85% of network failures are caused by dirty connectors. The connectors entrusted to carry the critical information that passes through your network deserve far more than a wipe on a t-shirt. As data center bandwidth continues to increase, adherence to best practice fiber endface cleaning and inspection methods must improve. Download AFL’s best practices guide for cleaning.
This webinar will provide an overview of port breakout, defined as taking a parallel port and breaking it down to a lower speed port in the cabling (40G- 10G, etc.), and its implications on structured cabling. We will also cover a new trend of certain customers wanting to break out transceiver ports at the transceiver interface and not in the structured cabling. This trend is leading the industry to evaluate new smaller form factor connectors. We will introduce the proposed new connector designs and discuss the applications where they will potentially be used.
Infinite Electronics brand L-com has launched a new series of latching USB 3.0 cables that feature latching Type-A male connectors to ensure a secure connection even when exposed to heavy vibration. Standard USB 3.0 connectors employ a friction fit design and can disconnect from the mating jack when subject to vibration or pulling.
Expanded beam connectors have a high tolerance for dirt and debris, but EB fiber optic systems are not immune to contamination. They should be cleaned routinely but standard fiber optic cleaning tools simply will not work. The CleanStixx™ EB swab can clean 1.2mm and larger EB connectors. The porous, thermally-sintered, variable-density polymer tip fits over the lens of the EB connector and removes dust, liquids and finger prints delivering a fast, reliable fiber optic network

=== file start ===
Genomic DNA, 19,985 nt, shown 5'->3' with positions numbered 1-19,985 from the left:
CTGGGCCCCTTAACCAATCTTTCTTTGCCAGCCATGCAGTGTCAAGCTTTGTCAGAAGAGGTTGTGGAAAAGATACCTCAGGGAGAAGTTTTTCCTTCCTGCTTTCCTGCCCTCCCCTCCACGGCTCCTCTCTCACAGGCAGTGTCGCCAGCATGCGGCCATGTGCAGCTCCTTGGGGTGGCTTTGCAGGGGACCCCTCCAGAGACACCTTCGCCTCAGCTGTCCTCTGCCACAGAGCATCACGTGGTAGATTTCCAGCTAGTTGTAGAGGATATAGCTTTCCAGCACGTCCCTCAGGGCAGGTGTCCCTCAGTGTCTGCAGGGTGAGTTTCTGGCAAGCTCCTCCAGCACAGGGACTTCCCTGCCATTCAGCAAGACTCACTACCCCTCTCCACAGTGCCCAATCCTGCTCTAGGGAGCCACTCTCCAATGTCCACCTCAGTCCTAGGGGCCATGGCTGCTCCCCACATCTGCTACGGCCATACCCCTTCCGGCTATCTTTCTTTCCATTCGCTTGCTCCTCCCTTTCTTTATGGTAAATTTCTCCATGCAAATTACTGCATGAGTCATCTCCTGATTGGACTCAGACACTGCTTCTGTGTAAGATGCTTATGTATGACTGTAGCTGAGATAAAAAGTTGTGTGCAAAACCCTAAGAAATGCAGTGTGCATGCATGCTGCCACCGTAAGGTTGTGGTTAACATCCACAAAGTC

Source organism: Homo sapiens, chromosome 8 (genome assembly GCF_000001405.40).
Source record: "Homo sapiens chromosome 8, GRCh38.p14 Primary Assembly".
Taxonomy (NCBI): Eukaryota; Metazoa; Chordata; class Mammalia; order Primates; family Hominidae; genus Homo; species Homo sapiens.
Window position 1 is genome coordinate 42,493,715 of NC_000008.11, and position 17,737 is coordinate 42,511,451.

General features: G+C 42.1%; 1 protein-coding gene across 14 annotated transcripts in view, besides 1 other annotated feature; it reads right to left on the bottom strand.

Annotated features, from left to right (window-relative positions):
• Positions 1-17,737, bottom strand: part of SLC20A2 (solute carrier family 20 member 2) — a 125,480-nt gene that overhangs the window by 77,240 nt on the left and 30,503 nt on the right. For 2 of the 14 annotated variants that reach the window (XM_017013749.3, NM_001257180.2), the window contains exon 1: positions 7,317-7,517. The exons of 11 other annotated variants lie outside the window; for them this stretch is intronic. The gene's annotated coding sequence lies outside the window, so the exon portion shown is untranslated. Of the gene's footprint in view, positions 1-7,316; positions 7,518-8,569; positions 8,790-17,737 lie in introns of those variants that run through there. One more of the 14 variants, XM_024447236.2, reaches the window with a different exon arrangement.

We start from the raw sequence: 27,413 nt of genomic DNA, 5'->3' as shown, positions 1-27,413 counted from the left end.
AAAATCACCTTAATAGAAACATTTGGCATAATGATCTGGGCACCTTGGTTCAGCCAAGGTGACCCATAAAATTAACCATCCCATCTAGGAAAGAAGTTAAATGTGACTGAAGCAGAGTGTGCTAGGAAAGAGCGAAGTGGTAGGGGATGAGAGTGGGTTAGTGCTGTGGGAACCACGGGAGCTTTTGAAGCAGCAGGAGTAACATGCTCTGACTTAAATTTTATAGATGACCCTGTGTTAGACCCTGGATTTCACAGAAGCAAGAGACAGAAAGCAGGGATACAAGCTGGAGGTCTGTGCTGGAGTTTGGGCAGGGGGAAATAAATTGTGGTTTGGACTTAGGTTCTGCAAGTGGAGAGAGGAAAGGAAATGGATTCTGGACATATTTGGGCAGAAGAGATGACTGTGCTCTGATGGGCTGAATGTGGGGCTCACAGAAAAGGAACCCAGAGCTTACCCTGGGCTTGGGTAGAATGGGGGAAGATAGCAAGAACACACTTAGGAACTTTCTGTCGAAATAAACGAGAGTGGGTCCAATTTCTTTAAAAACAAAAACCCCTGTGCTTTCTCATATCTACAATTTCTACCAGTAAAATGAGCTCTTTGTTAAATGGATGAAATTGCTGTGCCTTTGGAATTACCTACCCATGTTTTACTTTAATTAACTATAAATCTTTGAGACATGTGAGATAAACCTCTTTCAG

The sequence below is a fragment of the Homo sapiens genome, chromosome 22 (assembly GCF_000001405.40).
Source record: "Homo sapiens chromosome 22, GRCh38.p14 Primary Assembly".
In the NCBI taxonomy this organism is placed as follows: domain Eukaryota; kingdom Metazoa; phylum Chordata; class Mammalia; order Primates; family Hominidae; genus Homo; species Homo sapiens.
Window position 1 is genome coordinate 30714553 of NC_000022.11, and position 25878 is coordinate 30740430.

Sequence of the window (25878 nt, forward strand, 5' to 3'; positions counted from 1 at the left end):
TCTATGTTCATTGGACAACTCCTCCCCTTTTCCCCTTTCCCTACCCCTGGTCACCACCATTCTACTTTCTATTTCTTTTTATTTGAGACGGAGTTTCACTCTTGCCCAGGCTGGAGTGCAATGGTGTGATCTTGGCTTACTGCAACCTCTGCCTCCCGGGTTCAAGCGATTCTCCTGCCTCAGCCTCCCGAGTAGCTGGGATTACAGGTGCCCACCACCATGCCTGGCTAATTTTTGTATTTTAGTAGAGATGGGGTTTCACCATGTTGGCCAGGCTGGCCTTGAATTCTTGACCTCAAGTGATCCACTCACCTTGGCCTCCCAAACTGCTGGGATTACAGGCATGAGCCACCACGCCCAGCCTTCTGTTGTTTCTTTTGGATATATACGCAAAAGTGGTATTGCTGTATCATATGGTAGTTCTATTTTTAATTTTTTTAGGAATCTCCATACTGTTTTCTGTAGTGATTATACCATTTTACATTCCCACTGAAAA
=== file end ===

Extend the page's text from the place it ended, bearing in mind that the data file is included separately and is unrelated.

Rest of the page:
To handle higher bandwidth, improve network density, and prepare for future upgrades, more data center designers and network managers are moving to multi-fiber push-on connections or MPOs in their fiber network infrastructure. This White Paper provides an overview of all things MPO, including fiber counts, color coding, cleaning, and polarity considerations.
The QSFP-DD multi-source agreement recognizes three duplex optical connectors: the CS, SN, and MDC. All three are duplex connectors that are characterized as very small form factor (VSFF).
This webcast begins with a look at the evolving state of data center optics. It examines such questions as what’s unique about data center requirements, why systems vendors are entering the transceiver space as traditional suppliers are leaving it, what role coherent may play and where, and whether data center optics development has become too expensive to encourage potentially innovative newcomers? Panelists will then address how data center networking is affecting optical connectivity requirements and will review the mass adoption of LC and MPO connectors, new technology for 400 Gigabit Ethernet requirements as well as what the future might hold for such applications as connecting fiber to Photonic Integrated Circuits (PICs) and coupling for co-packaged optics as well as other emerging applications.
This video discusses best practices for cleaning MPO connectors.
IIoT brings together a range of industrial devices that all communicate over a common Ethernet protocol, enabling the sharing of information across multiple industrial systems. Industrial Ethernet connectors need to stand up to harsher mechanical factors (vibration, force and impact), the potential for ingress (dust and liquids), climate and chemicals (temperature, radiation and pollutants) and electromagnetic interference – these factors determine standards-based M.I.C.E. parameters for classifying components in an industrial network.This article looks at the types of connectors available for emerging industrial Ethernet applications.
The global fiber optic connectors industry report is poised to reach USD 5.9 billion by 2025. Major include rising demand for increasing bandwidth, rising demand for data volume and transmission speed in data centers within the telecommunication industry.